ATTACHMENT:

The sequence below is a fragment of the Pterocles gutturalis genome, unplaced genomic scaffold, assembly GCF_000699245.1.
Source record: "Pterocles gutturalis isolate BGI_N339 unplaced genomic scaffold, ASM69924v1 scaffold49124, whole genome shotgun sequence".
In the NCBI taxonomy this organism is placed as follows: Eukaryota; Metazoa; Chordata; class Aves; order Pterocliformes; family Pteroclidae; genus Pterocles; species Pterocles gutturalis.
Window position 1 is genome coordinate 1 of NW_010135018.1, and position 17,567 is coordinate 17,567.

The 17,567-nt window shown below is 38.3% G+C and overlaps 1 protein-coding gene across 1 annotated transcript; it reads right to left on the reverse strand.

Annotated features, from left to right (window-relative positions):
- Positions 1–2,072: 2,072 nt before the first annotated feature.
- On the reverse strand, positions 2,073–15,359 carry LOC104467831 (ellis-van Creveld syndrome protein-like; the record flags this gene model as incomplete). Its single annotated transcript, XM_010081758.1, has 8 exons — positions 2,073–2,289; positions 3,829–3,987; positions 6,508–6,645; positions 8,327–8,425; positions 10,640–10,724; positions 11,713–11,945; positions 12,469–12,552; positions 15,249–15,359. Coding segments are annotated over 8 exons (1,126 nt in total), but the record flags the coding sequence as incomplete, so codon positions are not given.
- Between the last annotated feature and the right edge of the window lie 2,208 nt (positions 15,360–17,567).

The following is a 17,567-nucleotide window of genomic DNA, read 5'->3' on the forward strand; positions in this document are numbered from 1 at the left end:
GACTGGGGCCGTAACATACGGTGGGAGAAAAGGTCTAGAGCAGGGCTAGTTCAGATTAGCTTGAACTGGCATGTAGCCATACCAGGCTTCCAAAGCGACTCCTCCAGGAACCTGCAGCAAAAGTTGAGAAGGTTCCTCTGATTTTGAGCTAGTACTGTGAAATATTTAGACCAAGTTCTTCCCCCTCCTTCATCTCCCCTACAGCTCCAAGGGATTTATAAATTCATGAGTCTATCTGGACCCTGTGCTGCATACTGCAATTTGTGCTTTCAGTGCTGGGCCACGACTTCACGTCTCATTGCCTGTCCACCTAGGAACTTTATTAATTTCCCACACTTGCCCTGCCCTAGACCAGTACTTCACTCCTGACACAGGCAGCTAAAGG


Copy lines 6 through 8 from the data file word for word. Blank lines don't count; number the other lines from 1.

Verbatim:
Annotated features, from left to right (window-relative positions):
- Positions 1–2,072: 2,072 nt before the first annotated feature.
- On the reverse strand, positions 2,073–15,359 carry LOC104467831 (ellis-van Creveld syndrome protein-like; the record flags this gene model as incomplete). Its single annotated transcript, XM_010081758.1, has 8 exons — positions 2,073–2,289; positions 3,829–3,987; positions 6,508–6,645; positions 8,327–8,425; positions 10,640–10,724; positions 11,713–11,945; positions 12,469–12,552; positions 15,249–15,359. Coding segments are annotated over 8 exons (1,126 nt in total), but the record flags the coding sequence as incomplete, so codon positions are not given.